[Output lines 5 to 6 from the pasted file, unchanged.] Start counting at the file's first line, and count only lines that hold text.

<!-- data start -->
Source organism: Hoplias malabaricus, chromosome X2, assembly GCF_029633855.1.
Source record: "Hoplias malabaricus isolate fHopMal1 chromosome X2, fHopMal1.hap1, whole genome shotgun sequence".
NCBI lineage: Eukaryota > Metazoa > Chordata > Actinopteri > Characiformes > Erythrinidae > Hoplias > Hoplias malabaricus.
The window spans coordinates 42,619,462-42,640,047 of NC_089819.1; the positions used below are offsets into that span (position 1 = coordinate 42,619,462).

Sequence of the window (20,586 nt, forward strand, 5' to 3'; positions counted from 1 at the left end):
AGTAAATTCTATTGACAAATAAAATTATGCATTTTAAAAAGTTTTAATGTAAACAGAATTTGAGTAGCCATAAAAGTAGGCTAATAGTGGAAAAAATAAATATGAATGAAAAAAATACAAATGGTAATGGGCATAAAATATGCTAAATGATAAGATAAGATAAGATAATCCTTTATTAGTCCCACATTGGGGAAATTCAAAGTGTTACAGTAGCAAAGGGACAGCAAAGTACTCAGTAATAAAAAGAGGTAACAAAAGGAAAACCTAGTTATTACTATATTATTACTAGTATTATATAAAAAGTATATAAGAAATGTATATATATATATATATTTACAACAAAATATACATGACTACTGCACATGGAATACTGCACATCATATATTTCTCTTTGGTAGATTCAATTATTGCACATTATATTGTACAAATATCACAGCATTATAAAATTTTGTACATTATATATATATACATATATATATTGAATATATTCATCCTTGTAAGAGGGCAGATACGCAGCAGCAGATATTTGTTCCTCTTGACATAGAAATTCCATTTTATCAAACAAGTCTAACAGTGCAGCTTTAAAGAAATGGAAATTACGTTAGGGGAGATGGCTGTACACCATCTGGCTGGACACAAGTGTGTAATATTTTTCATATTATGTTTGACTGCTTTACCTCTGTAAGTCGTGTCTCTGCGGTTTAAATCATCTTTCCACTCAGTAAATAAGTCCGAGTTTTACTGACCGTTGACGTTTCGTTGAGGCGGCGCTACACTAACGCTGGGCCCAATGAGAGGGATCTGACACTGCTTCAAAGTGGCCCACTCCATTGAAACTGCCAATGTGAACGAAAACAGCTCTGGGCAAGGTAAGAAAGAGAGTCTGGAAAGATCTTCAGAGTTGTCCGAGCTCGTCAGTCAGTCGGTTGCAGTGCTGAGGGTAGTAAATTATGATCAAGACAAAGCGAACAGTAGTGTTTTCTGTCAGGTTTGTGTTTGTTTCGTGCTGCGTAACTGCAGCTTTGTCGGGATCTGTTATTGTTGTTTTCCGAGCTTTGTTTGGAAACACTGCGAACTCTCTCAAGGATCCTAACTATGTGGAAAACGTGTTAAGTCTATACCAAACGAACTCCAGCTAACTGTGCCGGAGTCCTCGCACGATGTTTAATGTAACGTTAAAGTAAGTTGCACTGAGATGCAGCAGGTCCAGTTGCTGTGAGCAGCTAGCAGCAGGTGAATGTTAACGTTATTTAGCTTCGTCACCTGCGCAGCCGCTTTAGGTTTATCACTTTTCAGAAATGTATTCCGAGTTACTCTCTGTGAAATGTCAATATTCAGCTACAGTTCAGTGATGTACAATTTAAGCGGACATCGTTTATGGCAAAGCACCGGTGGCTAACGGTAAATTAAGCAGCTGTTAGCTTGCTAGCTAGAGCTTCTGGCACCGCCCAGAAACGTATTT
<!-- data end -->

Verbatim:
Sequence of the window (20,586 nt, forward strand, 5' to 3'; positions counted from 1 at the left end):
AGTAAATTCTATTGACAAATAAAATTATGCATTTTAAAAAGTTTTAATGTAAACAGAATTTGAGTAGCCATAAAAGTAGGCTAATAGTGGAAAAAATAAATATGAATGAAAAAAATACAAATGGTAATGGGCATAAAATATGCTAAATGATAAGATAAGATAAGATAATCCTTTATTAGTCCCACATTGGGGAAATTCAAAGTGTTACAGTAGCAAAGGGACAGCAAAGTACTCAGTAATAAAAAGAGGTAACAAAAGGAAAACCTAGTTATTACTATATTATTACTAGTATTATATAAAAAGTATATAAGAAATGTATATATATATATATATTTACAACAAAATATACATGACTACTGCACATGGAATACTGCACATCATATATTTCTCTTTGGTAGATTCAATTATTGCACATTATATTGTACAAATATCACAGCATTATAAAATTTTGTACATTATATATATATACATATATATATTGAATATATTCATCCTTGTAAGAGGGCAGATACGCAGCAGCAGATATTTGTTCCTCTTGACATAGAAATTCCATTTTATCAAACAAGTCTAACAGTGCAGCTTTAAAGAAATGGAAATTACGTTAGGGGAGATGGCTGTACACCATCTGGCTGGACACAAGTGTGTAATATTTTTCATATTATGTTTGACTGCTTTACCTCTGTAAGTCGTGTCTCTGCGGTTTAAATCATCTTTCCACTCAGTAAATAAGTCCGAGTTTTACTGACCGTTGACGTTTCGTTGAGGCGGCGCTACACTAACGCTGGGCCCAATGAGAGGGATCTGACACTGCTTCAAAGTGGCCCACTCCATTGAAACTGCCAATGTGAACGAAAACAGCTCTGGGCAAGGTAAGAAAGAGAGTCTGGAAAGATCTTCAGAGTTGTCCGAGCTCGTCAGTCAGTCGGTTGCAGTGCTGAGGGTAGTAAATTATGATCAAGACAAAGCGAACAGTAGTGTTTTCTGTCAGGTTTGTGTTTGTTTCGTGCTGCGTAACTGCAGCTTTGTCGGGATCTGTTATTGTTGTTTTCCGAGCTTTGTTTGGAAACACTGCGAACTCTCTCAAGGATCCTAACTATGTGGAAAACGTGTTAAGTCTATACCAAACGAACTCCAGCTAACTGTGCCGGAGTCCTCGCACGATGTTTAATGTAACGTTAAAGTAAGTTGCACTGAGATGCAGCAGGTCCAGTTGCTGTGAGCAGCTAGCAGCAGGTGAATGTTAACGTTATTTAGCTTCGTCACCTGCGCAGCCGCTTTAGGTTTATCACTTTTCAGAAATGTATTCCGAGTTACTCTCTGTGAAATGTCAATATTCAGCTACAGTTCAGTGATGTACAATTTAAGCGGACATCGTTTATGGCAAAGCACCGGTGGCTAACGGTAAATTAAGCAGCTGTTAGCTTGCTAGCTAGAGCTTCTGGCACCGCCCAGAAACGTATTT